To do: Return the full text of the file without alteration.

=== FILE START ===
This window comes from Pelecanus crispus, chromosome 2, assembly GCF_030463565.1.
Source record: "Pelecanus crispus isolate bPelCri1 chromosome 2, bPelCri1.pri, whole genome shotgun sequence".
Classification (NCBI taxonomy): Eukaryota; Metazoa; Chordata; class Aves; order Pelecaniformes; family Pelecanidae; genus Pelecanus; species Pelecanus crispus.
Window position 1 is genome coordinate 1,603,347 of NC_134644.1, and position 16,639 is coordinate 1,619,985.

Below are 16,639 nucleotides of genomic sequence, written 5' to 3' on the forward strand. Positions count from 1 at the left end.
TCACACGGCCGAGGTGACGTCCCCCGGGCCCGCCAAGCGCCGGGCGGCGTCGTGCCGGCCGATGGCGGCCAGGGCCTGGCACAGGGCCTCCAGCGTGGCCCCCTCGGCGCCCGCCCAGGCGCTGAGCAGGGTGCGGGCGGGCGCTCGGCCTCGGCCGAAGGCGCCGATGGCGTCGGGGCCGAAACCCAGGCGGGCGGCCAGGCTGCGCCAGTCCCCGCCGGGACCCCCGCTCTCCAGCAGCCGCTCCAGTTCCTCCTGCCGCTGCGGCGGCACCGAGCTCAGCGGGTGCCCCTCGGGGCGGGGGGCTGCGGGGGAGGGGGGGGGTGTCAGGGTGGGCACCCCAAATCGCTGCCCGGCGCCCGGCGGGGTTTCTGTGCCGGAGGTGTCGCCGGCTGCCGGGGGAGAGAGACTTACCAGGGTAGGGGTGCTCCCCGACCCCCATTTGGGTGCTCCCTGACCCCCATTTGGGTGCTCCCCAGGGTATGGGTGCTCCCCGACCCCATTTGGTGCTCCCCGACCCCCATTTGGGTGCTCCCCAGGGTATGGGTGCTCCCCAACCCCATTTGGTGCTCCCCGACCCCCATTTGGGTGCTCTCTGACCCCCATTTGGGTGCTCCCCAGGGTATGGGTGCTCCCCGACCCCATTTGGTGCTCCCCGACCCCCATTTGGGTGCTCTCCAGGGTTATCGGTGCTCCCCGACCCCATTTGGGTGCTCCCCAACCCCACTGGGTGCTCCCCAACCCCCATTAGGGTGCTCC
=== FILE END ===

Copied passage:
This window comes from Pelecanus crispus, chromosome 2, assembly GCF_030463565.1.
Source record: "Pelecanus crispus isolate bPelCri1 chromosome 2, bPelCri1.pri, whole genome shotgun sequence".
Classification (NCBI taxonomy): Eukaryota; Metazoa; Chordata; class Aves; order Pelecaniformes; family Pelecanidae; genus Pelecanus; species Pelecanus crispus.
Window position 1 is genome coordinate 1,603,347 of NC_134644.1, and position 16,639 is coordinate 1,619,985.

Below are 16,639 nucleotides of genomic sequence, written 5' to 3' on the forward strand. Positions count from 1 at the left end.
TCACACGGCCGAGGTGACGTCCCCCGGGCCCGCCAAGCGCCGGGCGGCGTCGTGCCGGCCGATGGCGGCCAGGGCCTGGCACAGGGCCTCCAGCGTGGCCCCCTCGGCGCCCGCCCAGGCGCTGAGCAGGGTGCGGGCGGGCGCTCGGCCTCGGCCGAAGGCGCCGATGGCGTCGGGGCCGAAACCCAGGCGGGCGGCCAGGCTGCGCCAGTCCCCGCCGGGACCCCCGCTCTCCAGCAGCCGCTCCAGTTCCTCCTGCCGCTGCGGCGGCACCGAGCTCAGCGGGTGCCCCTCGGGGCGGGGGGCTGCGGGGGAGGGGGGGGGTGTCAGGGTGGGCACCCCAAATCGCTGCCCGGCGCCCGGCGGGGTTTCTGTGCCGGAGGTGTCGCCGGCTGCCGGGGGAGAGAGACTTACCAGGGTAGGGGTGCTCCCCGACCCCCATTTGGGTGCTCCCTGACCCCCATTTGGGTGCTCCCCAGGGTATGGGTGCTCCCCGACCCCATTTGGTGCTCCCCGACCCCCATTTGGGTGCTCCCCAGGGTATGGGTGCTCCCCAACCCCATTTGGTGCTCCCCGACCCCCATTTGGGTGCTCTCTGACCCCCATTTGGGTGCTCCCCAGGGTATGGGTGCTCCCCGACCCCATTTGGTGCTCCCCGACCCCCATTTGGGTGCTCTCCAGGGTTATCGGTGCTCCCCGACCCCATTTGGGTGCTCCCCAACCCCACTGGGTGCTCCCCAACCCCCATTAGGGTGCTCC